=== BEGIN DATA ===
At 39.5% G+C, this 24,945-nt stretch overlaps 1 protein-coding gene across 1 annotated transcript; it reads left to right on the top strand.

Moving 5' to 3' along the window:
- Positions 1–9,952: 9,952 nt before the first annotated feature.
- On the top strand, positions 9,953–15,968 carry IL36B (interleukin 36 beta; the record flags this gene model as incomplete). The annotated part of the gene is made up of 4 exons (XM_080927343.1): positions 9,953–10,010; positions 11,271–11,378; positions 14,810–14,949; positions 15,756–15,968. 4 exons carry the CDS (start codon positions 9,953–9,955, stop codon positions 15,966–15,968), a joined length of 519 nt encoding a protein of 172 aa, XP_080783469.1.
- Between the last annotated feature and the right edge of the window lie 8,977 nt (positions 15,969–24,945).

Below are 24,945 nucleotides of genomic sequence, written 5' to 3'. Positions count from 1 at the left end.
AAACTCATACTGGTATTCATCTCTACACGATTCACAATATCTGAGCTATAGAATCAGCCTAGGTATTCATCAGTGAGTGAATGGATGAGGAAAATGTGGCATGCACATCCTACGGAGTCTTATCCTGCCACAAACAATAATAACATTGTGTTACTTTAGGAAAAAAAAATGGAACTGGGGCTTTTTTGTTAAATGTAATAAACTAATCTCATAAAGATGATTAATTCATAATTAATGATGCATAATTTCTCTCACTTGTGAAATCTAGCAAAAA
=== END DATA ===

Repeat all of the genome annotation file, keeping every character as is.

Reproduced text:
At 39.5% G+C, this 24,945-nt stretch overlaps 1 protein-coding gene across 1 annotated transcript; it reads left to right on the top strand.

Moving 5' to 3' along the window:
- Positions 1–9,952: 9,952 nt before the first annotated feature.
- On the top strand, positions 9,953–15,968 carry IL36B (interleukin 36 beta; the record flags this gene model as incomplete). The annotated part of the gene is made up of 4 exons (XM_080927343.1): positions 9,953–10,010; positions 11,271–11,378; positions 14,810–14,949; positions 15,756–15,968. 4 exons carry the CDS (start codon positions 9,953–9,955, stop codon positions 15,966–15,968), a joined length of 519 nt encoding a protein of 172 aa, XP_080783469.1.
- Between the last annotated feature and the right edge of the window lie 8,977 nt (positions 15,969–24,945).

Below are 24,945 nucleotides of genomic sequence, written 5' to 3'. Positions count from 1 at the left end.
AAACTCATACTGGTATTCATCTCTACACGATTCACAATATCTGAGCTATAGAATCAGCCTAGGTATTCATCAGTGAGTGAATGGATGAGGAAAATGTGGCATGCACATCCTACGGAGTCTTATCCTGCCACAAACAATAATAACATTGTGTTACTTTAGGAAAAAAAAATGGAACTGGGGCTTTTTTGTTAAATGTAATAAACTAATCTCATAAAGATGATTAATTCATAATTAATGATGCATAATTTCTCTCACTTGTGAAATCTAGCAAAAA